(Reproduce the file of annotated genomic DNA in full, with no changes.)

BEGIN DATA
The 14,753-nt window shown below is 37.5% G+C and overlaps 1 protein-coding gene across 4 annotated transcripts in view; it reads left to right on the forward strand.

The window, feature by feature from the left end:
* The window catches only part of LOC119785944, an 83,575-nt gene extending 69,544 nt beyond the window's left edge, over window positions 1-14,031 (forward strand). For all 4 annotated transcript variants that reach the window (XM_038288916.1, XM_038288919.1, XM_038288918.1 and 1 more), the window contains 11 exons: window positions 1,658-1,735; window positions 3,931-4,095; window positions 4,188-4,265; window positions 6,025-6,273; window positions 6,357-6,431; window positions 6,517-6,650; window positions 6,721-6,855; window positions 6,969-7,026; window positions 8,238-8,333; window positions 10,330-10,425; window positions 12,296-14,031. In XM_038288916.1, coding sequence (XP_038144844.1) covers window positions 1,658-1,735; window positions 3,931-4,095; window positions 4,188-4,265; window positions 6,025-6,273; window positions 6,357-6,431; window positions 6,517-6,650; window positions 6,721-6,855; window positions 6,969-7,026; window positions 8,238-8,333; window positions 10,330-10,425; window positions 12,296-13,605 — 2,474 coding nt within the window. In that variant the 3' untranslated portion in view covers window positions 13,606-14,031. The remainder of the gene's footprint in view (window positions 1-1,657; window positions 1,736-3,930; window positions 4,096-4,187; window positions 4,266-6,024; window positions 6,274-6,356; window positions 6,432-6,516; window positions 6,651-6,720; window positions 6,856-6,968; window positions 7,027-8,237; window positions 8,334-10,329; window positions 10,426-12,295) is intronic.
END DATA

The 14,753-nt window shown below is 37.5% G+C and overlaps 1 protein-coding gene across 4 annotated transcripts in view; it reads left to right on the forward strand.

The window, feature by feature from the left end:
* The window catches only part of LOC119785944, an 83,575-nt gene extending 69,544 nt beyond the window's left edge, over window positions 1-14,031 (forward strand). For all 4 annotated transcript variants that reach the window (XM_038288916.1, XM_038288919.1, XM_038288918.1 and 1 more), the window contains 11 exons: window positions 1,658-1,735; window positions 3,931-4,095; window positions 4,188-4,265; window positions 6,025-6,273; window positions 6,357-6,431; window positions 6,517-6,650; window positions 6,721-6,855; window positions 6,969-7,026; window positions 8,238-8,333; window positions 10,330-10,425; window positions 12,296-14,031. In XM_038288916.1, coding sequence (XP_038144844.1) covers window positions 1,658-1,735; window positions 3,931-4,095; window positions 4,188-4,265; window positions 6,025-6,273; window positions 6,357-6,431; window positions 6,517-6,650; window positions 6,721-6,855; window positions 6,969-7,026; window positions 8,238-8,333; window positions 10,330-10,425; window positions 12,296-13,605 — 2,474 coding nt within the window. In that variant the 3' untranslated portion in view covers window positions 13,606-14,031. The remainder of the gene's footprint in view (window positions 1-1,657; window positions 1,736-3,930; window positions 4,096-4,187; window positions 4,266-6,024; window positions 6,274-6,356; window positions 6,432-6,516; window positions 6,651-6,720; window positions 6,856-6,968; window positions 7,027-8,237; window positions 8,334-10,329; window positions 10,426-12,295) is intronic.